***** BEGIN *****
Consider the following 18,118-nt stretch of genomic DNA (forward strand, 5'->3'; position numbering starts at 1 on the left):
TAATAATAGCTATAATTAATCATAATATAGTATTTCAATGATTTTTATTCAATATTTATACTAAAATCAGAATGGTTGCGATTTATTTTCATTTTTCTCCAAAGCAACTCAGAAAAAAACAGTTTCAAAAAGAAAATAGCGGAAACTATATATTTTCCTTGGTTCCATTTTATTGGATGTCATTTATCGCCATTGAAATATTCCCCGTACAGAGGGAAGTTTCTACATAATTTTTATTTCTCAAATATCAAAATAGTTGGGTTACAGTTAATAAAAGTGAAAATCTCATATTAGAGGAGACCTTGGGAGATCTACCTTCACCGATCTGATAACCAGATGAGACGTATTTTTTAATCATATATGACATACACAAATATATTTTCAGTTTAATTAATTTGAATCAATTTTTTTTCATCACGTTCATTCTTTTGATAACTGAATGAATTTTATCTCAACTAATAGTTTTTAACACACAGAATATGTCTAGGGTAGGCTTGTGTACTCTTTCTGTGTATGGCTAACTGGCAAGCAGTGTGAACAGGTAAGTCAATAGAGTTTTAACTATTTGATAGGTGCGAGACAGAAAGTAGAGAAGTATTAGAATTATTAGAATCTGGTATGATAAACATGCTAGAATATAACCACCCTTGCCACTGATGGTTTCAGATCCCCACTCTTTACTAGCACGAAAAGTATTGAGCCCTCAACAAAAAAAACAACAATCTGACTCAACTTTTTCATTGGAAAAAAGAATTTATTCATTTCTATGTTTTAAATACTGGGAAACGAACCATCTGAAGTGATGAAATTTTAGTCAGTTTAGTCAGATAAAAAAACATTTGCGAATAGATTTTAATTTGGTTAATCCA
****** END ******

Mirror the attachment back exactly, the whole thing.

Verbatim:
Consider the following 18,118-nt stretch of genomic DNA (forward strand, 5'->3'; position numbering starts at 1 on the left):
TAATAATAGCTATAATTAATCATAATATAGTATTTCAATGATTTTTATTCAATATTTATACTAAAATCAGAATGGTTGCGATTTATTTTCATTTTTCTCCAAAGCAACTCAGAAAAAAACAGTTTCAAAAAGAAAATAGCGGAAACTATATATTTTCCTTGGTTCCATTTTATTGGATGTCATTTATCGCCATTGAAATATTCCCCGTACAGAGGGAAGTTTCTACATAATTTTTATTTCTCAAATATCAAAATAGTTGGGTTACAGTTAATAAAAGTGAAAATCTCATATTAGAGGAGACCTTGGGAGATCTACCTTCACCGATCTGATAACCAGATGAGACGTATTTTTTAATCATATATGACATACACAAATATATTTTCAGTTTAATTAATTTGAATCAATTTTTTTTCATCACGTTCATTCTTTTGATAACTGAATGAATTTTATCTCAACTAATAGTTTTTAACACACAGAATATGTCTAGGGTAGGCTTGTGTACTCTTTCTGTGTATGGCTAACTGGCAAGCAGTGTGAACAGGTAAGTCAATAGAGTTTTAACTATTTGATAGGTGCGAGACAGAAAGTAGAGAAGTATTAGAATTATTAGAATCTGGTATGATAAACATGCTAGAATATAACCACCCTTGCCACTGATGGTTTCAGATCCCCACTCTTTACTAGCACGAAAAGTATTGAGCCCTCAACAAAAAAAACAACAATCTGACTCAACTTTTTCATTGGAAAAAAGAATTTATTCATTTCTATGTTTTAAATACTGGGAAACGAACCATCTGAAGTGATGAAATTTTAGTCAGTTTAGTCAGATAAAAAAACATTTGCGAATAGATTTTAATTTGGTTAATCCA